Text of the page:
selection bias: a parable

To return to this blog’s favorite theme, how selection bias dictates educational outcomes, let me tell you a true story about a real public university in a large public system. (Not my school, for the record.) Let’s call it University X. University X, like most, has an Education department. Like at most universities, University X’s Education majors largely plan on becoming teachers in the public school system of that state. Unfortunately, like at many schools across the country, University X’s Education department has poor metrics – low graduation rate, discouraging post-graduation employment and income measures, poor performance on assessments of student learning relative to same-school peers. (The reasons for this dynamic are complex and outside of the scope of this post.)

The biggest problem, though, is this: far too many of University X’s graduates from the Education program go on to fail the test that the state mandates as part of teacher accreditation. This means that they are effectively barred from their chosen profession. Worse, going to another state to work as a public teacher is often not feasible, as accreditation standards will sometimes require them to take a year or more of classes in that state’s system post-graduation to become accredited. So you end up with a lot of students with degrees designed to get them into a profession they can’t get into, and eventually the powers that be looked askance.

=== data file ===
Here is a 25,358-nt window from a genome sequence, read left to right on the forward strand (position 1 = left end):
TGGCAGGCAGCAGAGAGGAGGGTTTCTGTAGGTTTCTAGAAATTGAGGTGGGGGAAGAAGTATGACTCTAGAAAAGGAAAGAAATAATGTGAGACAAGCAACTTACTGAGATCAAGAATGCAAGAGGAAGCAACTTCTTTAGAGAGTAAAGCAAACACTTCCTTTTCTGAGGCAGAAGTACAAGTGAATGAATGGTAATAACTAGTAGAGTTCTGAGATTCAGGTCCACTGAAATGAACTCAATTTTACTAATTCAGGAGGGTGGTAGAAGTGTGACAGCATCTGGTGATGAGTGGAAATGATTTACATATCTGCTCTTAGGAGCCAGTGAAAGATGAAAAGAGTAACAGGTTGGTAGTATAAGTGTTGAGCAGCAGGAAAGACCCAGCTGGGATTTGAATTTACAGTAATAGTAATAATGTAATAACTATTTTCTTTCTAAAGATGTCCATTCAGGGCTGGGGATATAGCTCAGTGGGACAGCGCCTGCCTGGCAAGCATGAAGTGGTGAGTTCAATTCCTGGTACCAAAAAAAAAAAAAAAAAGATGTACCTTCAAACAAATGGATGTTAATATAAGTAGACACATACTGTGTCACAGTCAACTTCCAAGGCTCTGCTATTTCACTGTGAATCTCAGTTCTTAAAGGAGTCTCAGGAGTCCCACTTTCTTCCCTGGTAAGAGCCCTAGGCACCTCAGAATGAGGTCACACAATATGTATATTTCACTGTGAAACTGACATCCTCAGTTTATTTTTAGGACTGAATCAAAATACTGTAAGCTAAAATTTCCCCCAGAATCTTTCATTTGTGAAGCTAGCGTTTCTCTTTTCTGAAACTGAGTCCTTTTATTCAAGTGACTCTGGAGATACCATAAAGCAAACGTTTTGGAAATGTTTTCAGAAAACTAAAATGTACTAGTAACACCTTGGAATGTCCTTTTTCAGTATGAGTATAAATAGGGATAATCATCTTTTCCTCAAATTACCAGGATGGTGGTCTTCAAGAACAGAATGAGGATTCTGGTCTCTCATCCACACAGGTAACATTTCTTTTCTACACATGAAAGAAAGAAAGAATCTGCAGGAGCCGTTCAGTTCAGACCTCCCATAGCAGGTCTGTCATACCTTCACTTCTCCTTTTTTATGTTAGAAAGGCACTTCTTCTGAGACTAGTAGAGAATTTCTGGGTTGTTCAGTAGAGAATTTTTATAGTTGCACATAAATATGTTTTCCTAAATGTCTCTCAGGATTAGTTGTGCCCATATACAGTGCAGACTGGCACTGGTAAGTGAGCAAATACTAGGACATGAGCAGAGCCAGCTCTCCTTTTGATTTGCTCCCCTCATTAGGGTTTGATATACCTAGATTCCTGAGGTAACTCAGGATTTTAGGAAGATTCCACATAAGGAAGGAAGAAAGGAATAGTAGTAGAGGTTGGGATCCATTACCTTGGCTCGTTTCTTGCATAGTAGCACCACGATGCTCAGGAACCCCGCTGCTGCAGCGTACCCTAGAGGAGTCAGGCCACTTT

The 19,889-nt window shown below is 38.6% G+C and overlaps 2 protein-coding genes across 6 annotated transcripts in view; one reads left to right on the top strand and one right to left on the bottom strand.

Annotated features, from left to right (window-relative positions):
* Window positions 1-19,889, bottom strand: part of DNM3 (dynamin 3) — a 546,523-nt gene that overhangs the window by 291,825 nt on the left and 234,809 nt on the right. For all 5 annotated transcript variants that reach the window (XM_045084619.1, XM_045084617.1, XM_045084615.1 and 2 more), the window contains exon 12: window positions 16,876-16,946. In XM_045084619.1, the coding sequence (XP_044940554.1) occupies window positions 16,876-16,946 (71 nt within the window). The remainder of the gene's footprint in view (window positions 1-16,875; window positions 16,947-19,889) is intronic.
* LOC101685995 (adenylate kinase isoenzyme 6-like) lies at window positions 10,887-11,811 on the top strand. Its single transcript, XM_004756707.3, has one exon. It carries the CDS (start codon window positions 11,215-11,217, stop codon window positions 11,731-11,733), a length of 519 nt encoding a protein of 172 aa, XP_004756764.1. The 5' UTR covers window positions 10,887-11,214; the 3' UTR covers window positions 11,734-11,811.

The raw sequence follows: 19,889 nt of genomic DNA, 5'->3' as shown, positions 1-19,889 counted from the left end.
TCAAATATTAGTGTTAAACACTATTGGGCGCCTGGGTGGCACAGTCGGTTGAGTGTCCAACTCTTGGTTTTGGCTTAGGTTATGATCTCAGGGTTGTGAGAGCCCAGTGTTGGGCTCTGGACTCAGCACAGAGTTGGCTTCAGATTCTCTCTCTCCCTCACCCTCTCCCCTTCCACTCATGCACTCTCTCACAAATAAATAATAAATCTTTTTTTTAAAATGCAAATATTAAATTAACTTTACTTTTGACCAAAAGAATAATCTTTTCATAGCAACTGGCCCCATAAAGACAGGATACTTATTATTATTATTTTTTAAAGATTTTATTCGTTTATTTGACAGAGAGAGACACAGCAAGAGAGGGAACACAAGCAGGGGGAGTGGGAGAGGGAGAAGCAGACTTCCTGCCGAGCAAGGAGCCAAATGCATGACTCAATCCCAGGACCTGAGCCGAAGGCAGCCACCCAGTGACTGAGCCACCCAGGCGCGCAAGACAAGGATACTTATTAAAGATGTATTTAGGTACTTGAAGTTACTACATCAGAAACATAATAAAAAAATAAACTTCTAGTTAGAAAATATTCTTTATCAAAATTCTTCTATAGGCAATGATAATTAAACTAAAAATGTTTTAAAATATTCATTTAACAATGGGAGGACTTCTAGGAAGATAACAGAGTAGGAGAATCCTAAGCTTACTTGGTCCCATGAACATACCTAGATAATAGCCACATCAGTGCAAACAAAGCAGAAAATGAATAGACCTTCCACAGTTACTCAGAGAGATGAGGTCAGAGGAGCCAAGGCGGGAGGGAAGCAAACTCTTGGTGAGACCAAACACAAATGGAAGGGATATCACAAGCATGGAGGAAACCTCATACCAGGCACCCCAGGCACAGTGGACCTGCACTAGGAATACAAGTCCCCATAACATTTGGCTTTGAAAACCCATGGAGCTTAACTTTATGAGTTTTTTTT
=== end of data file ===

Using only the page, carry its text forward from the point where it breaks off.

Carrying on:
So what did University X’s Education department do? Their move was ingenious, really: they required students applying to the major to take a practice version of the accreditation test, one built from using real questions on the real test and otherwise identical to the real thing. They then only accepted into the major those students who scored above benchmarks on the test. And the problem, in a few years, was solved! They saw their graduates succeed on the accreditation test at vastly higher rates. Unfortunately, they also saw their number of majors decline precipitously, which in turn put them in a tough spot with the administration of University X, who used declining enrollment as a reason to cut their funding.

Now here’s the question for all of you: was introducing the screening mechanism of the practice accreditation test a cynical ploy to artificially boost their metrics? Or by preventing students from entering a program designed to lead to a job they ultimately couldn’t get, were they doing the only moral thing?